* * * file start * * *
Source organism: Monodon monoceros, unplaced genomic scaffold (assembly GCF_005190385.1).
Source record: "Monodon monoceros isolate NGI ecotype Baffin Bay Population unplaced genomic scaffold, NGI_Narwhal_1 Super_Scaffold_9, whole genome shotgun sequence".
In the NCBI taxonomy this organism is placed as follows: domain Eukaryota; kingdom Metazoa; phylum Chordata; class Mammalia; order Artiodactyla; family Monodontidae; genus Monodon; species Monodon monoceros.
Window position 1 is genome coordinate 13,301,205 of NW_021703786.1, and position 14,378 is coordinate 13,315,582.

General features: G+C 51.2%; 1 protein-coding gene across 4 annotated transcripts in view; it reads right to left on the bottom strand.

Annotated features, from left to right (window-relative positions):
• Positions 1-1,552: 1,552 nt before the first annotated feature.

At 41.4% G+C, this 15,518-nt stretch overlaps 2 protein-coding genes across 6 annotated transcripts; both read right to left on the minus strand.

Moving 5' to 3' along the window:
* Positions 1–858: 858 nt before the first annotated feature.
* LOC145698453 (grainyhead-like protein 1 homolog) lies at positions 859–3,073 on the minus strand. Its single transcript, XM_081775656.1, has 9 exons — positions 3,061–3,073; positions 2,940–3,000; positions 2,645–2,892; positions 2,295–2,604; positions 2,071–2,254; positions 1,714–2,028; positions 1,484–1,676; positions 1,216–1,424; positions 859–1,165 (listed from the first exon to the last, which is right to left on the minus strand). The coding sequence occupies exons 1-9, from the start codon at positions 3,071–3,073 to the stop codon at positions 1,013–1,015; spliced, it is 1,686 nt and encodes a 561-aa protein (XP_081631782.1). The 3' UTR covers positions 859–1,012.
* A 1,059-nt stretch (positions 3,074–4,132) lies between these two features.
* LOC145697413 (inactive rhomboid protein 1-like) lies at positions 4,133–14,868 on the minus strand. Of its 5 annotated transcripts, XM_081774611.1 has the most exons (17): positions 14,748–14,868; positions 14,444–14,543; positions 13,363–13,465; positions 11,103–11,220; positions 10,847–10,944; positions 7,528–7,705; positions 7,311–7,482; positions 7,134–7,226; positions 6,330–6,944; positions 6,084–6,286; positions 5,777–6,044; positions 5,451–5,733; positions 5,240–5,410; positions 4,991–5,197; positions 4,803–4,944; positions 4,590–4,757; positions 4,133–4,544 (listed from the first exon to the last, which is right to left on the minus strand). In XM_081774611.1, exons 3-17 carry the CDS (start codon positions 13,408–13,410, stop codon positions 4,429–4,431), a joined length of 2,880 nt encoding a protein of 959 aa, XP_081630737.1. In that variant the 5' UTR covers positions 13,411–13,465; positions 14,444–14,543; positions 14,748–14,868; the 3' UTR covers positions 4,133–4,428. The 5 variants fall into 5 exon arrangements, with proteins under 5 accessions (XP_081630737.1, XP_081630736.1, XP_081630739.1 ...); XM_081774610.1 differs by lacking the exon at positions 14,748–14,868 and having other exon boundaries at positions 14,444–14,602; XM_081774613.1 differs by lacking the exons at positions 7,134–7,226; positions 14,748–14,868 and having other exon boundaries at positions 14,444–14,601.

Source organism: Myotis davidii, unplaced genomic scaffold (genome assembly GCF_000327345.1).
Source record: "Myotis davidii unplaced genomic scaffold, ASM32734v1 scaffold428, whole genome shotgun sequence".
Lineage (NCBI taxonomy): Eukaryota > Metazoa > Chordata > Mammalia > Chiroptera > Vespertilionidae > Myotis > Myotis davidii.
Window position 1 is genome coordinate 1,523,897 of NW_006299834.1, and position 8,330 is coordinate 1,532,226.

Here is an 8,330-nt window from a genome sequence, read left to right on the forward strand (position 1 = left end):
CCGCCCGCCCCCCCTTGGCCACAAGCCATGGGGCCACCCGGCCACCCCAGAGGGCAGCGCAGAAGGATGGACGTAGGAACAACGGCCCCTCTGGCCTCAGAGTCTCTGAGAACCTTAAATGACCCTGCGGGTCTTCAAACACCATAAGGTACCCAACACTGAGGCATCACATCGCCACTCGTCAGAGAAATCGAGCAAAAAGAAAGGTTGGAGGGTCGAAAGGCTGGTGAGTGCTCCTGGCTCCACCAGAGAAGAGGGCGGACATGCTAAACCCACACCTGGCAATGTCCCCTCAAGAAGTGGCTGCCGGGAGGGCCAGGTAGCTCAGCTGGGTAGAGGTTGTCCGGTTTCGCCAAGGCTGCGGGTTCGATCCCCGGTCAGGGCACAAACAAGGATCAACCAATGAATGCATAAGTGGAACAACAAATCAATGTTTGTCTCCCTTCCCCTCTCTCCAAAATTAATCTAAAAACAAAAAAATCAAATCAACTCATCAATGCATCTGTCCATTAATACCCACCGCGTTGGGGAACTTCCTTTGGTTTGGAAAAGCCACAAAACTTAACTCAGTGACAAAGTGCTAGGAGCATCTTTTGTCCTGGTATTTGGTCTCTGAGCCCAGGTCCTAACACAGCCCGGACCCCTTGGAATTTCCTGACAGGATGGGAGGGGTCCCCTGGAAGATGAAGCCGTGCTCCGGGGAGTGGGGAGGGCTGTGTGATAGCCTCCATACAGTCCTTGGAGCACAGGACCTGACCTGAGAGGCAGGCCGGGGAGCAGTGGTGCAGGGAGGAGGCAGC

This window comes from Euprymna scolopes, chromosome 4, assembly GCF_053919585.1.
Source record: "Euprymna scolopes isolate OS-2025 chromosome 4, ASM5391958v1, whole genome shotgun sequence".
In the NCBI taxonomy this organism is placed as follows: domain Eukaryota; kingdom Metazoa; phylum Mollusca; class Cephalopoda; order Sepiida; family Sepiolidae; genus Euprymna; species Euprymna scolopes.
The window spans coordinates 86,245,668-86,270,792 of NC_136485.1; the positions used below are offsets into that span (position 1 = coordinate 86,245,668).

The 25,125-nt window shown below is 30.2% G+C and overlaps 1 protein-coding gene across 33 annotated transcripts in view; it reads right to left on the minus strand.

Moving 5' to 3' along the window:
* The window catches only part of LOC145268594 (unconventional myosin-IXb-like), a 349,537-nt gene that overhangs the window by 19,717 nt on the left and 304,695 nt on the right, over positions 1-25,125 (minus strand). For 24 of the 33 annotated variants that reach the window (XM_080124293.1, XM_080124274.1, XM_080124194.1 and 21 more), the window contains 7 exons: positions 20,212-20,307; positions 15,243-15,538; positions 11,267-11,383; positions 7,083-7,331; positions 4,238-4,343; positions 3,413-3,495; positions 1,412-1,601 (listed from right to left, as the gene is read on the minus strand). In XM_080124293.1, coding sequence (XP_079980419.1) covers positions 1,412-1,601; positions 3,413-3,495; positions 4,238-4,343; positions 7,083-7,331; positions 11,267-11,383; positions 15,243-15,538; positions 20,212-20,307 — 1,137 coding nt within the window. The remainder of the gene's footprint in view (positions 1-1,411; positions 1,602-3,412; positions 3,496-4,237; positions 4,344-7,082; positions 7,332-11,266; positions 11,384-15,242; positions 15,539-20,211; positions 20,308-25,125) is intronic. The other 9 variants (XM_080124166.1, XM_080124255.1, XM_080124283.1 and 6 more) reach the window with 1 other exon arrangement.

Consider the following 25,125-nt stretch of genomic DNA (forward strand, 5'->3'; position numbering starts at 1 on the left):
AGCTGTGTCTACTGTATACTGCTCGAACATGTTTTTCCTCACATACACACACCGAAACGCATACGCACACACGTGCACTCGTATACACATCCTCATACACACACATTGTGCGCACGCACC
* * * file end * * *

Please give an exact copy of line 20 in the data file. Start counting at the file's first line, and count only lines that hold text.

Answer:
This window comes from Euprymna scolopes, chromosome 4, assembly GCF_053919585.1.